My mother had to do the bulk of the parenting when I was growing up. Dad was the disciplinarian and seemed larger-than-life to me, but he was not home much.
Much of who I am I learned by observing my mom's example.
I don't really remember her saying I should do any certain thing or act any certain way. She taught us by living it out in front of us.
For instance, we were brought up to go to church every Sunday. Our first Sunday at church was the first Sunday we were home from the hospital. She took us no matter where we lived, even if she had to take us by herself. You had to be sick enough to have a temperature to stay home. I learned to be faithful to the house of God by watching her faithfulness.
We always wore our best on Sundays. We, meaning me, always had to wear those sponge-roller thingies in my hair all Saturday night to have curly hair for church Sundays. (Usually the rollers on one side of my head would fall out so my style was always lopsided.)
We had church clothes, school clothes and play clothes. When you got home from church or school you immediately changed into play clothes.
She wouldn't allow you to say "cuss" words. She would wash your mouth out with soap! (I wish parents did this nowadays, but unfortunately, they are the ones who teach those words to their kids by their example.) I learned to speak nicely by listening to her speech.
We didn't have big birthday parties or expensive gifts when we were kids but you always received something and she would make you a birthday cake and let you pick out the menu for the meal that night.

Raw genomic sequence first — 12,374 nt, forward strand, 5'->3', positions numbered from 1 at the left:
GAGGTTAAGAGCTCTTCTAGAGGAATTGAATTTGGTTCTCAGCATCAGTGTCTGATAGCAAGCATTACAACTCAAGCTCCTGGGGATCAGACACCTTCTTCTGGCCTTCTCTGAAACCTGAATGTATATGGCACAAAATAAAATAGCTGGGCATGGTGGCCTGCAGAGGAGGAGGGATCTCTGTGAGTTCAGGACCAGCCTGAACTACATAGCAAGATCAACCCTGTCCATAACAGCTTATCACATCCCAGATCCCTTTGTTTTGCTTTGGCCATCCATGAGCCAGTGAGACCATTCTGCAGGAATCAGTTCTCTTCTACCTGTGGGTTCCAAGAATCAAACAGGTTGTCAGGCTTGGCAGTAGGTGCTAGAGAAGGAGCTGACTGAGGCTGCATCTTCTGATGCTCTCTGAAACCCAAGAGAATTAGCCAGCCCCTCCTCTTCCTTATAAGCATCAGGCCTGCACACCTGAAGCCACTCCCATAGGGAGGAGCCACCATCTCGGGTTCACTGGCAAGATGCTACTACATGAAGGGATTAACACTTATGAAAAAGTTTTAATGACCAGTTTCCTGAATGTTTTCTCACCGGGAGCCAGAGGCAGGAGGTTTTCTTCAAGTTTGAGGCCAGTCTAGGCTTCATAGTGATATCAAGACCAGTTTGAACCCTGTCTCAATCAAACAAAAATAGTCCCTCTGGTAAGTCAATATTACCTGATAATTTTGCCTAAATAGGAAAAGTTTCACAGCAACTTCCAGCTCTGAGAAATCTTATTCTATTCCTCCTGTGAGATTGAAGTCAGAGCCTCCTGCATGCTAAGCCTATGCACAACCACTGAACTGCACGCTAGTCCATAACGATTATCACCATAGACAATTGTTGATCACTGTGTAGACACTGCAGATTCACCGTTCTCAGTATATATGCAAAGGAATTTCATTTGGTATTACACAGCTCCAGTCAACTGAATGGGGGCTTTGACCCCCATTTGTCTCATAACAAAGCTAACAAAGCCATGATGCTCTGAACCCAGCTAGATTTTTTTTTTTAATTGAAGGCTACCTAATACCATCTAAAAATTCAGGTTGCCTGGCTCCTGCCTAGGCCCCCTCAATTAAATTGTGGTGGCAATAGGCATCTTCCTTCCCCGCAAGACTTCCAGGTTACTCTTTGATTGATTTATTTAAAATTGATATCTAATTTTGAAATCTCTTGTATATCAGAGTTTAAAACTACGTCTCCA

Speaking of meals, that brings me to one of the biggest influences Mom had on me that I continue with my family even now:
We ate at the Family Table, every night. We all sat at the table and ate together and talked every night of our lives. There was no eating in front of the TV. I learned the importance of prioritizing family time by her priorities.
Of course, in the interest of truthfulness in blogging, the television was on when my dad was there. Because, the News was ON and we must listen, so that cut down on the talking. But once Walter Cronkite signed off, dad was always ready to visit and tell stories and sometimes I'd be sitting at that table listening for an hour or more.
Because there is nothing I like better than stories. I just wish I had written them down!
Today's post was written in response to Writer's Workshop prompt # 3. Share a lesson you learned from your Mother that still sticks with you to this day. You can check out some amazing content on this and other prompts at Kat Bouska's blog, Mama's Losin' It.